The new port appears because of the way cards are shaped. Most cards contain ports on one edge and a tab on their bottom that you push into the motherboard’s slot. When pushed into a slot, the cards’ ends poke through the back of your PC, looking like a row of silver strips. Figure 1-7, top, shows a card before it’s installed; below it, a figure shows the newly installed card joining a row of previously installed cards viewed from the outside of your case.
Most items that once came on cards now plug into much-more-convenient USB ports (Section 1.8.1). But when you need something that USB can’t offer, like a FireWire port, expansion cards do the job. With a price tag averaging $30 to $100 per card, adding an expansion card is much cheaper than buying a new computer.
Cards can add more than new ports to a computer. Adding an MPEG decoder card, for instance, adds special circuitry to the motherboard. Your computer uses a chip on the MPEG decoder card to convert video into MPEG format, which is the format commonly used to store video on DVDs.
Figure 1-7. Top: Sliding this sound card into a slot on your PC’s motherboard provides a quick way to add better sound to your PC. Other types of cards let you add things like FireWire ports, a microphone, or a joystick. The tab on the card’s bottom (circled) slips into a slot on your PC’s motherboard. Bottom: The rear ends of installed cards poke through the lower back of a PC, so that you can access any ports the cards contain.
Engineers redesign slots every few years, making each new breed faster and more powerful. Since slot types aren’t compatible with each other, they all use a slightly different size to keep folks from pushing the wrong type of card into the wrong type of slot. Your PC contains a motley crew of differently sized slots, all meant for different types of cards.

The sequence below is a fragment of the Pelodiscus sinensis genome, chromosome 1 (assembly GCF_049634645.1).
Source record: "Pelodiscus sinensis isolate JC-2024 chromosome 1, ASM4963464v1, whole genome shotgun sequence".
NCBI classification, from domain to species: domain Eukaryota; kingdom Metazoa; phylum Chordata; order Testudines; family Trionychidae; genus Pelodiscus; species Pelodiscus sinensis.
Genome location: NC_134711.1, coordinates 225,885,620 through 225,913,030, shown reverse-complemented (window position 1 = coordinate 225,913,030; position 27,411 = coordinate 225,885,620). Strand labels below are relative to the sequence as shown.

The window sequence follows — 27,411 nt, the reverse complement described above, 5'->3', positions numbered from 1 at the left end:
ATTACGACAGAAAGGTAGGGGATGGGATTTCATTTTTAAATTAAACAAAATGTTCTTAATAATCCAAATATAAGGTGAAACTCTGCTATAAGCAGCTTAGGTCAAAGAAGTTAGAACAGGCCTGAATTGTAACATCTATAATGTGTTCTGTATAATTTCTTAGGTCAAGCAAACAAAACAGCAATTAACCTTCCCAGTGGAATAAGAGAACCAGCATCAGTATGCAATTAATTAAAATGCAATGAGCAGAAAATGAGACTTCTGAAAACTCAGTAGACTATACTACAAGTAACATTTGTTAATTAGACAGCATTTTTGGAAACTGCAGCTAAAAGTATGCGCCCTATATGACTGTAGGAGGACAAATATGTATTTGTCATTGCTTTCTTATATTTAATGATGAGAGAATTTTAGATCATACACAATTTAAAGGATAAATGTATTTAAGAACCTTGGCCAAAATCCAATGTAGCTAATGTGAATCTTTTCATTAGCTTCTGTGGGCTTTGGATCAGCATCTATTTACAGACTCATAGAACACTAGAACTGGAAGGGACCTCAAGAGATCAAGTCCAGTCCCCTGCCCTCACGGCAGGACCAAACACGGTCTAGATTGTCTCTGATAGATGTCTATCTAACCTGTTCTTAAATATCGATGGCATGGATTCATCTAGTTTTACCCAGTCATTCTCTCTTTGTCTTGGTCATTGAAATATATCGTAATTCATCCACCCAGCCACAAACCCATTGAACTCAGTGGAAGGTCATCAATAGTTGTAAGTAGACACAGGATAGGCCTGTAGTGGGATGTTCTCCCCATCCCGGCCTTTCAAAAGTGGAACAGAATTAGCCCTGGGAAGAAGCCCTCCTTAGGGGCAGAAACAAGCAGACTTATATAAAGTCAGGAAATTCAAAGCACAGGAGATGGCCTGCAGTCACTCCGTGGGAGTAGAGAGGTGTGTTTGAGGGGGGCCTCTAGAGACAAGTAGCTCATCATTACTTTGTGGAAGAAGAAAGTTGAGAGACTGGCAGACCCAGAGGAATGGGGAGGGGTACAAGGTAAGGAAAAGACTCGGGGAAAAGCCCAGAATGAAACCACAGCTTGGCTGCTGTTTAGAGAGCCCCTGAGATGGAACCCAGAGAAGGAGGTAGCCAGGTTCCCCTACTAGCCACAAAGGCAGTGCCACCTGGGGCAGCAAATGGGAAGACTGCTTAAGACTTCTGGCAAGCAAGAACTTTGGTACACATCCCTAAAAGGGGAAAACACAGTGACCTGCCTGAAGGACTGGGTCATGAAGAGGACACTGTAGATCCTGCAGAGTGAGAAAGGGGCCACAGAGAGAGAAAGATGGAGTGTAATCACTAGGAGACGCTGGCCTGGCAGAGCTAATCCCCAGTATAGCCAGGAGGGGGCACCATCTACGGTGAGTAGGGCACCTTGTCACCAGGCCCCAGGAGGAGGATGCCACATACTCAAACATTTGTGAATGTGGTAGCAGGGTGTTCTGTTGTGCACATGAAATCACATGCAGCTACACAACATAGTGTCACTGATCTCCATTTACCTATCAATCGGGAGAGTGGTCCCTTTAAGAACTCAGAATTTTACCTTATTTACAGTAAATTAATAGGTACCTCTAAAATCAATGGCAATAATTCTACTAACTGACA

The newest, most powerful slots handle the most souped-up cards, usually the latest, super-fast video card to please the gaming and graphic design crowd. Motherboard designers always add a few of the newest slot types to their latest motherboard. But the designers always leave in a few older slots to stay compatible with older cards. With such an assortment of slots to choose from, few people use every slot in their computer.
If you’re ready to expand your PC with a new port, new circuitry, or something not available through a USB port, start by peeking at your motherboard’s slots (Section 1.7.2) to see what type of empty ones it contains. Key distinguishing characteristics are slot size and color. Once you’ve identified your slot type, you’re ready to shop for the appropriate card to fill it.
Your PC’s motherboard probably comes with a mixture of these slot types: ISA, PCI, AGP, or PCI-Express, all described below and shown in Figure 1-8.
Ranked in order of popularity, these slots live on most motherboards:
PCI (Peripheral Component Interconnect). Colored white, PCI slots sit together in a row on most motherboards today. Since they’re the most popular, most stores sell a wide variety of PCI cards. When shopping for a PCI card to add to an empty PCI slot, look for the acronym PCI on the card’s box to ensure the card fits. (Don’t confuse “PCI” with “PCI-Express,” a newer and different type of slot explained below.)
PCI-Express (Peripheral Component Interconnect—Express). Usually colored black, the newly released and powerful PCI-Express slots aim to replace all other slots in the coming years. Found only on the newest computers, PCI-Express slots come in small (dubbed “1X”), medium (4X and 8X) and long (16X) sizes. Some new video cards fit into the long PCI-Express 16X slot, but the other sizes are so new, hardly any cards use them.